***One of my frequent complaints is that I don’t do movies that are easy to find. I’d point out that most of those movies were requested by other people, so I know how difficult they are to find, but whatever, I’m going to try and do more movies and shows that are easily accessible, mostly Netflix. So, this film’s on Netflix right now. Enjoy.***
If you can’t tell from the title, this movie is British. Like, super British. Like, The IT Crowd meets Downton Abbey level British, which also describes the cast’s previous roles. Most of it takes place in 1946 in Britain and on the Island of Guernsey, something I feel that you might not know exists unless you watched a lot of BBC. However, it’s an amazing period piece full of great performances.
Juliet Ashton (Lily “I’m Cinderella” James) is an author who is looking to write stories about the benefits of literature following the end of WWII. She is contacted by a man named Dawsey Adams (Michiel “I’m Daario Naharis” Huisman), who found a copy of a book by Charles Lamb (this is a real person and, if you knew that, have a treat) that previously belonged to her. They start talking through letters and she finds out that, during the Nazi occupation of the Island of Guernsey, locals formed a club called the “Guernsey Literary and Potato Peel Pie Society” which served as their excuse to avoid the Nazi-imposed curfew. The Potato Peel Pie part is from one of the members making a pie out of potato peel since the citizens had nothing else to eat. Juliet heads to Guernsey to meet the members and discovers a number of surprising secrets about all of their lives and the lives of the people on the island recovering from the occupation.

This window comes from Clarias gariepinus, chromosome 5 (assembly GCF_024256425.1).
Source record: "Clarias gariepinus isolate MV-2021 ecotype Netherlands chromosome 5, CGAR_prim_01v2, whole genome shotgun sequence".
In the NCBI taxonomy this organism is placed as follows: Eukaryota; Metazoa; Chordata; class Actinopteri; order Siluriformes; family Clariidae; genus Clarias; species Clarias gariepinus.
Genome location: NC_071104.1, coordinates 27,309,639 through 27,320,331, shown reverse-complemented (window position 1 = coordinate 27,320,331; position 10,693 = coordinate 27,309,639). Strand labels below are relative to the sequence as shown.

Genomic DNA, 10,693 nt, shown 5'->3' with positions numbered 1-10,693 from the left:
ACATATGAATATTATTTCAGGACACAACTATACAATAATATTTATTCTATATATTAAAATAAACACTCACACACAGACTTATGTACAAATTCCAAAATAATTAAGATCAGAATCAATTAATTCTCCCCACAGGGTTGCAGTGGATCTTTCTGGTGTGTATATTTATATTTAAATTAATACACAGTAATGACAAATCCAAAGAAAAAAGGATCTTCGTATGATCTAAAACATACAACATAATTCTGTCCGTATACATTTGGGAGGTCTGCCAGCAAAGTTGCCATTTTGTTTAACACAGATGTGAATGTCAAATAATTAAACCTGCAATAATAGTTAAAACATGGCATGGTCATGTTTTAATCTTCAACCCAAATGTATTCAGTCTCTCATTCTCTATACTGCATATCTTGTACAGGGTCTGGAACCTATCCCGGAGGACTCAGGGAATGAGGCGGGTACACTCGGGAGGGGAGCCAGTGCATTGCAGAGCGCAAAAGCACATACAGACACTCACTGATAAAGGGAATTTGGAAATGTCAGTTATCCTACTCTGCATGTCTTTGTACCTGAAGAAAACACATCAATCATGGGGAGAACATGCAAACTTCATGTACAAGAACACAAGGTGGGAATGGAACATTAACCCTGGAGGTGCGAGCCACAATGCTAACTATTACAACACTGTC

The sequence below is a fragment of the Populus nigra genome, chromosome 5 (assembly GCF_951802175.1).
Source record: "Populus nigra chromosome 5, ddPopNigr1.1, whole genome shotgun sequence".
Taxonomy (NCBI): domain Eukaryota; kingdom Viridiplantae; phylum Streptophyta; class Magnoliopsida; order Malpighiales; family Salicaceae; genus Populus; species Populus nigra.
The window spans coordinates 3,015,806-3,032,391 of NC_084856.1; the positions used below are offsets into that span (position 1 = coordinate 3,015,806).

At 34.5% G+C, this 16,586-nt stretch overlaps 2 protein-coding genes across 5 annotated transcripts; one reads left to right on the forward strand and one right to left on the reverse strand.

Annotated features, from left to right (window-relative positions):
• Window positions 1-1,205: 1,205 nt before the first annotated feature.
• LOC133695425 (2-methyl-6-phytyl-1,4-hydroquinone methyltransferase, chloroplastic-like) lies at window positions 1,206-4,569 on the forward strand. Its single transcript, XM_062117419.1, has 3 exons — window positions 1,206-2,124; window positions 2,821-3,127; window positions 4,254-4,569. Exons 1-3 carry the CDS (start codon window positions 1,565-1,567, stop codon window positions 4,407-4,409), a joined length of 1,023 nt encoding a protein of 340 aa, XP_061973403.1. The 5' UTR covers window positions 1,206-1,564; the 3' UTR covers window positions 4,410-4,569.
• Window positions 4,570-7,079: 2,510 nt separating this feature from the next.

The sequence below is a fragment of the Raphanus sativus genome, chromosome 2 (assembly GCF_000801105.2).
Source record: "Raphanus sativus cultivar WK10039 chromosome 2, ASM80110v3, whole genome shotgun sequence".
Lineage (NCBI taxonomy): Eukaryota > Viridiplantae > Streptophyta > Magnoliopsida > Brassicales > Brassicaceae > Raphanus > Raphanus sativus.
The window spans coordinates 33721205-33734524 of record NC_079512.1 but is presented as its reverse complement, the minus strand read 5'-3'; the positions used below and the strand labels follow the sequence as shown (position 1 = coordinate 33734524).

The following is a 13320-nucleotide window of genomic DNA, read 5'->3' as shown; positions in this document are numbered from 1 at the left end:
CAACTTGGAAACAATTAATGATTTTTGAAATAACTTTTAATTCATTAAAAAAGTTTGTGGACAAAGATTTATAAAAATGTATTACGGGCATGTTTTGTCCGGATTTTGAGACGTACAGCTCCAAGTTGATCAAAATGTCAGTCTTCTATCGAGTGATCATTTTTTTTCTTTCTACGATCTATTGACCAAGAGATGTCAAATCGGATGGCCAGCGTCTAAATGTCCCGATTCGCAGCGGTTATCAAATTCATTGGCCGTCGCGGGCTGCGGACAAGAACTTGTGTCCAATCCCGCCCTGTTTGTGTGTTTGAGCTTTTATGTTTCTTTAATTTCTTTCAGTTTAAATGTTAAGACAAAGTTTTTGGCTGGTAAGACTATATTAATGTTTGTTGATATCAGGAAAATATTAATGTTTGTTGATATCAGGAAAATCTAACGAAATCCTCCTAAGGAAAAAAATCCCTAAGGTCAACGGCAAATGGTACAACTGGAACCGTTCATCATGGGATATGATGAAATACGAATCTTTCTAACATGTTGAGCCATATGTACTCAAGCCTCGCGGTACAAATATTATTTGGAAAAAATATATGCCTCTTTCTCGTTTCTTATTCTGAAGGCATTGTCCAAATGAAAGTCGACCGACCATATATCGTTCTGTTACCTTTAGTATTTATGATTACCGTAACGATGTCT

The movie’s based on a novel by Mary Ann Shaffer and Annie Barrows that I read on a flight about 9 years ago. I don’t have it that fresh in my memory, but the plot points do seem to mostly match-up. The book is mostly an epistolary novel, though, so you get a lot out of the movie because of the difference in how the characters are approached. In the book, everything has to be filtered through the perspective of the author of the letter, but in the film, as you’d expect, most of the action in flashbacks is just presented to you. It makes it feel a little bit more like a detective story, rather than a series of recaps of deductions and findings that were already made.
Every performance is pretty much spectacular, partially because the cast is phenomenal. James is likeable and upbeat and inquisitive without ever coming off as overbearing. The members of the Literary Society all have their own motivations and secrets which are conveyed well. Special mention has to go to Jessica Brown Findlay as Elizabeth McKenna, whose capture by the Nazis prompts much of the mystery. She’s not in it too much, but she manages to get across all that you will need from the character. Tom Courtenay, Katherine “I’m Jen from the IT Crowd” Parkinson, and Penelope “I’m Shaun’s mom in Shaun of the Dead” Wilton all shine in their parts as the other members of the Literary Society who used it as a way to cope with the reality of living under Nazi rule.
Without spoiling much, there’s a romantic subplot that is actually paced well, something that doesn’t happen much in any movie where it isn’t the focus. Hell, that’s impressive in films where it IS the focus.
The drawback is that the film is about 2 hours long, which is about 20 minutes and 2 subplots longer than you needed, but it’s a period piece, so you should expect that and compensate by having wine nearby along with fancy foods from exotic places, like Dates or Brie or Whataburger. It’s not a wholly original film, but it’s still got enough emotional hooks and great moments that it’s worth watching. Let me put it this way, if you like Downton Abbey, you will love this film. Personally, I’m glad I saw it.
If you enjoy these, please, like, share, tell your friends, like the Facebook page (https://www.facebook.com/JokerOnTheSofa/), follow on Twitter @JokerOnTheSofa, and just generally give me a little bump. I’m not getting paid, but I like to get feedback.